May 5, 2016 at 6:32 am #3156
I’m a new user, so very inexperienced with Scio. Apologize in advance if any of this is dumb.
I’m trying to get SCIO to detect different samples of rice. I used “my mini applets” feature on the Scio App to create the “rice” applet.
I scanned 4 different kinds of rice using the small items container (I fill the container full with rice) and created the spectro scans.
However, i noticed that the scan varied a lot based on the level of the rice that i fill the container with. The difference in the spectro scan for the same rice but different container levels is SO MUCH more significant than the difference among the 4 samples of rice. Sometimes, the different placement of the rice grains could cause variability in the scan that are more signficant than the actual scanning differences of the rice samples.
I have two questions:
1) any technique to enforce consistency of the scan? for example, should i make the rice into powder form and use a consistent level (for example, use 50g of rice powder)? or maybe turn into liquid form?
2) How different should the spectro scan be for different types of rice? They all look fairly similar to me, and inconsistencies in testing could swamp the actual difference of the samples themselves! The rice actually look quiet different to the naked eye. The composition of the rice are similar, but differences in certain things such as carbohydrate and protein among the rice types far outstrips the 1% sensitivity threshold.
Thank you for your help.May 5, 2016 at 7:52 am #3157
The Consumer app’s workshop applet allows you to work with the spectrometer by collecting material data and building analysis applets for your own materials. However, no customized pre-proccessing methods and algorithms are provided.
SCiO Lab offers various filtering and analysis tools which should be used in order to develop a successful and robust model.
According to our records, you have a developer license, hence using SCiO lab tools is highly recommended.
As for the questions:
1. Consistency is terms of measurement conditions is an important key factor for a successful data collection.
As you have suggested, using consistent amount of rice samples (or more precisely consistent layer depth) is recommended, so that the optical path of the reflected signal from each one of the rice samples will be identical.
2. Generally speaking, the differences between the spectrum curves should be visually inspected when reviewing the reflectance spectrum. Different pre-processing methods should be used: “Normalized” is useful mainly for classification models. Sometimes use of both “processed” and “normalized” is needed when there is a variance in the optical path of the samples.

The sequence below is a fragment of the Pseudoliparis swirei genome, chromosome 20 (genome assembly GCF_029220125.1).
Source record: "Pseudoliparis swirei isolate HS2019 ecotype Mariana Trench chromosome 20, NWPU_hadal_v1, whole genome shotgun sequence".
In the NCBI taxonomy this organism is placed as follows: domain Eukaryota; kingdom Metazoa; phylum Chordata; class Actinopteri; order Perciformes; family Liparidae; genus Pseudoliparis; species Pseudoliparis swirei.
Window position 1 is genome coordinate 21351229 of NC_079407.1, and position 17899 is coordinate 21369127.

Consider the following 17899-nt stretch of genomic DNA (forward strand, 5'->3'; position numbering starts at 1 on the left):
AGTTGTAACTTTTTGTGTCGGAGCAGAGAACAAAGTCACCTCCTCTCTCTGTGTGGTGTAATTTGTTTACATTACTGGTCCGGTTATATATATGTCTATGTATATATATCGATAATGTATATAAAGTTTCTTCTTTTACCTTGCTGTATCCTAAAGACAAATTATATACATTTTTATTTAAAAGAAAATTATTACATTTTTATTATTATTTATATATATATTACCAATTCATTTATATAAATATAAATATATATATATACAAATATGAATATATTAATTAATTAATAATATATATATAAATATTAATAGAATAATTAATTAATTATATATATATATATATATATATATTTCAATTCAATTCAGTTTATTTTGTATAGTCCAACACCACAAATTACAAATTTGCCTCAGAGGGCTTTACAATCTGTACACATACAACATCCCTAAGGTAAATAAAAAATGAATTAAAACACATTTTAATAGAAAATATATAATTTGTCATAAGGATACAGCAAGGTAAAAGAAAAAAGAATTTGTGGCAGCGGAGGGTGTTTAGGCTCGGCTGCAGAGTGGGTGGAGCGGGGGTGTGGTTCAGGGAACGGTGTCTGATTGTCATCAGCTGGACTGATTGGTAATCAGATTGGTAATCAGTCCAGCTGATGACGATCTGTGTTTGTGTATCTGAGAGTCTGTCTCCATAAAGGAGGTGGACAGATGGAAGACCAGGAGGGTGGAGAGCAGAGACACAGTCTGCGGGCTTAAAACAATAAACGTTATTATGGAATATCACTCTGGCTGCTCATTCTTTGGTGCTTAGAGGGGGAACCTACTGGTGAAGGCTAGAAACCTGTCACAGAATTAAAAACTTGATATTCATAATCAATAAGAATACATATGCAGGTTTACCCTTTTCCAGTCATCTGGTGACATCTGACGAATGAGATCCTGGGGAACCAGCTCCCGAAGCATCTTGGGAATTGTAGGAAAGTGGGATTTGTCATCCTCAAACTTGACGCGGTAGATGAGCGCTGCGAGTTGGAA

Choosing the right pre-processing method is a trial and error process, it is recommended to try each one of the methods and evaluate the model’s performance accordingly.
I hope it was helpful.
Let me know if you have further questions.
The Consumer Physics TeamMay 10, 2016 at 3:16 am #3173
Thank you Ayelet.
Which pre-processing method is best for powder form? I plan to crush the rice grains into fine powder and use the small items container to collect data. This would allow me to control the consistency of the measurement conditions.
Also, i saw that i need at least 40 samples to make a model. How do people get the meta data for 40 samples? isn’t that a pretty expensive and difficult proposition? They would need lab test reports on all these 40 samples?May 10, 2016 at 7:30 am #3176
As I mentioned, since choosing the most successful pre-processing method is a trial and error process it is difficult to recommend using specific one. “Processed” is mainly useful for estimation models in which we assume the Beer-Lambert equation holds. “Normalized” is useful mainly for classification models. Sometimes use of both “processed” and “normalized” is needed when there is variance in the optical path of the samples.
We recommend trying each of the methods and evaluate the model’s performance.
May 11, 2016 at 8:05 am #3276
- This reply was modified 7 years, 9 months ago by Ayelet.
Thanks. Can you answer the question below?
Also, i saw that i need at least 40 samples to make a model. How do people get the meta data for 40 samples? isn’t that a pretty expensive and difficult proposition? They would need lab test reports on all these 40 samples?May 15, 2016 at 9:25 am #3305
Yes, access to chemical characteristics and other analysis methods results are required. It might be expensive but since SCiO is a learning device and based on machine learning algorithms – it must be populated by known values.
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